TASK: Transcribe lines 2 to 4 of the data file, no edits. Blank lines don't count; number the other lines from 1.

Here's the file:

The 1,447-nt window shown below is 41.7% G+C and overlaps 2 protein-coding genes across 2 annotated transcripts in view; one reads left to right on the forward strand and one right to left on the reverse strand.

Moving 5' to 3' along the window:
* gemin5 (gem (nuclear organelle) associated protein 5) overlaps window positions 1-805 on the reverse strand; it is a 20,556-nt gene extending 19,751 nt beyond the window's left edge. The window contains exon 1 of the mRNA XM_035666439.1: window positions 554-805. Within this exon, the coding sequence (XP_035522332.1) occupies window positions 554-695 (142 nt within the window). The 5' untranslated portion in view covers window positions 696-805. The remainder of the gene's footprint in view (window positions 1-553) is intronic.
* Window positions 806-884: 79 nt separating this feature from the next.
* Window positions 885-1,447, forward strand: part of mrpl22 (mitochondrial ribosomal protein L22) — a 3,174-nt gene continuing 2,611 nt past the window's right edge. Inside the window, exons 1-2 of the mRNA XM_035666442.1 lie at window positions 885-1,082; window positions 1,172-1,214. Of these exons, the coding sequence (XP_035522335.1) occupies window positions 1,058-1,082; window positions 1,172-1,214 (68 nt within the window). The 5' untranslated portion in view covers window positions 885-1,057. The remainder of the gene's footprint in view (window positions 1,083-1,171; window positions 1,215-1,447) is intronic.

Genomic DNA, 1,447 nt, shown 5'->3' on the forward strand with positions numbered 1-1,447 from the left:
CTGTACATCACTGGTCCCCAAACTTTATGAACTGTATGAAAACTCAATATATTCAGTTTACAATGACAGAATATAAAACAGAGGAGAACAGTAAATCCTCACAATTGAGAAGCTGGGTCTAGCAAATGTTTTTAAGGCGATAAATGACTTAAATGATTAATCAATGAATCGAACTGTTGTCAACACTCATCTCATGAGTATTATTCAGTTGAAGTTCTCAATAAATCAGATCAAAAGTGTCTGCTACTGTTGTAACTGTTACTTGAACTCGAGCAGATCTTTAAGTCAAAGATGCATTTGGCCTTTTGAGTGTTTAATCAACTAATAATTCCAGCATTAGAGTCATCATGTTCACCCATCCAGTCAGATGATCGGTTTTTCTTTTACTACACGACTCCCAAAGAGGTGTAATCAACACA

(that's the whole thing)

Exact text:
Moving 5' to 3' along the window:
* gemin5 (gem (nuclear organelle) associated protein 5) overlaps window positions 1-805 on the reverse strand; it is a 20,556-nt gene extending 19,751 nt beyond the window's left edge. The window contains exon 1 of the mRNA XM_035666439.1: window positions 554-805. Within this exon, the coding sequence (XP_035522332.1) occupies window positions 554-695 (142 nt within the window). The 5' untranslated portion in view covers window positions 696-805. The remainder of the gene's footprint in view (window positions 1-553) is intronic.
* Window positions 806-884: 79 nt separating this feature from the next.